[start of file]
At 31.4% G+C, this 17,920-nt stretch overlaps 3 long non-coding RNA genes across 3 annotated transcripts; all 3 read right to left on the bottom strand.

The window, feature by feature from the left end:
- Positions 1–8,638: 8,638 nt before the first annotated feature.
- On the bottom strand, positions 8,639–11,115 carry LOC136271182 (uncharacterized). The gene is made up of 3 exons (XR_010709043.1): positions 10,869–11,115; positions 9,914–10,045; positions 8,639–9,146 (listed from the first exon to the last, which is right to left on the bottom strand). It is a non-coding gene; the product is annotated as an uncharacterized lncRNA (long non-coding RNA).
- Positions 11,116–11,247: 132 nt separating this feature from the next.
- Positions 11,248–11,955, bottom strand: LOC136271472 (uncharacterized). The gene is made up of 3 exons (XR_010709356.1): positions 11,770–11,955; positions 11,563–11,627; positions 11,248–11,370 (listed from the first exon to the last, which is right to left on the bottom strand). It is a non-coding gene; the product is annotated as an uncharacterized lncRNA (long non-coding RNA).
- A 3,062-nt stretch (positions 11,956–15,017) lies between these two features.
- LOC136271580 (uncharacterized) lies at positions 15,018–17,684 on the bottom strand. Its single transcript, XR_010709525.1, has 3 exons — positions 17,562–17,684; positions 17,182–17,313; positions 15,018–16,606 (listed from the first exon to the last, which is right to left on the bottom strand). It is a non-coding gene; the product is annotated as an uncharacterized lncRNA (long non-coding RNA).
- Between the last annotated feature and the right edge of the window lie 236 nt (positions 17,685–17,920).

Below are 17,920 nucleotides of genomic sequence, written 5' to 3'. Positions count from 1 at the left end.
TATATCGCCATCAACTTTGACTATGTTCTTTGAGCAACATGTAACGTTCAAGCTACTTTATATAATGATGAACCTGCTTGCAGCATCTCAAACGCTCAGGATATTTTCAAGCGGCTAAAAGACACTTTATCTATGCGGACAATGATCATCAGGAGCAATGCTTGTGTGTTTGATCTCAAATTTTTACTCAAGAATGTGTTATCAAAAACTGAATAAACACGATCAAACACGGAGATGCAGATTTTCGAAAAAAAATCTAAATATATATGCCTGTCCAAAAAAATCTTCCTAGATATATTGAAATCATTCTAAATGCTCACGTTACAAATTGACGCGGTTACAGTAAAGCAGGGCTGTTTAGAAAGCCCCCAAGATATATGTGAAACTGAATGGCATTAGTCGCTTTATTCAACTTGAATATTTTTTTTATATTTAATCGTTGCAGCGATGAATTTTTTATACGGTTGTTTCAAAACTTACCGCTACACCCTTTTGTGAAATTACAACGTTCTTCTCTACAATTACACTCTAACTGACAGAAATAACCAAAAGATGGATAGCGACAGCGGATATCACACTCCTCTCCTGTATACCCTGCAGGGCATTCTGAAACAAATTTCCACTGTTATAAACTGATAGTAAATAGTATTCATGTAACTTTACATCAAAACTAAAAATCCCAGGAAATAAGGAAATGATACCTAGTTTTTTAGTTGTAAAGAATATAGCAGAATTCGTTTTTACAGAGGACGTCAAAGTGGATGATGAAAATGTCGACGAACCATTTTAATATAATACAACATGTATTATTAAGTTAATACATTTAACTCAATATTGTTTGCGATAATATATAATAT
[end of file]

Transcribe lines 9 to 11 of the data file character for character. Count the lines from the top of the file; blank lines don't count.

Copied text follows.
- Between the last annotated feature and the right edge of the window lie 236 nt (positions 17,685–17,920).

Below are 17,920 nucleotides of genomic sequence, written 5' to 3'. Positions count from 1 at the left end.
TATATCGCCATCAACTTTGACTATGTTCTTTGAGCAACATGTAACGTTCAAGCTACTTTATATAATGATGAACCTGCTTGCAGCATCTCAAACGCTCAGGATATTTTCAAGCGGCTAAAAGACACTTTATCTATGCGGACAATGATCATCAGGAGCAATGCTTGTGTGTTTGATCTCAAATTTTTACTCAAGAATGTGTTATCAAAAACTGAATAAACACGATCAAACACGGAGATGCAGATTTTCGAAAAAAAATCTAAATATATATGCCTGTCCAAAAAAATCTTCCTAGATATATTGAAATCATTCTAAATGCTCACGTTACAAATTGACGCGGTTACAGTAAAGCAGGGCTGTTTAGAAAGCCCCCAAGATATATGTGAAACTGAATGGCATTAGTCGCTTTATTCAACTTGAATATTTTTTTTATATTTAATCGTTGCAGCGATGAATTTTTTATACGGTTGTTTCAAAACTTACCGCTACACCCTTTTGTGAAATTACAACGTTCTTCTCTACAATTACACTCTAACTGACAGAAATAACCAAAAGATGGATAGCGACAGCGGATATCACACTCCTCTCCTGTATACCCTGCAGGGCATTCTGAAACAAATTTCCACTGTTATAAACTGATAGTAAATAGTATTCATGTAACTTTACATCAAAACTAAAAATCCCAGGAAATAAGGAAATGATACCTAGTTTTTTAGTTGTAAAGAATATAGCAGAATTCGTTTTTACAGAGGACGTCAAAGTGGATGATGAAAATGTCGACGAACCATTTTAATATAATACAACATGTATTATTAAGTTAATACATTTAACTCAATATTGTTTGCGATAATATATAATAT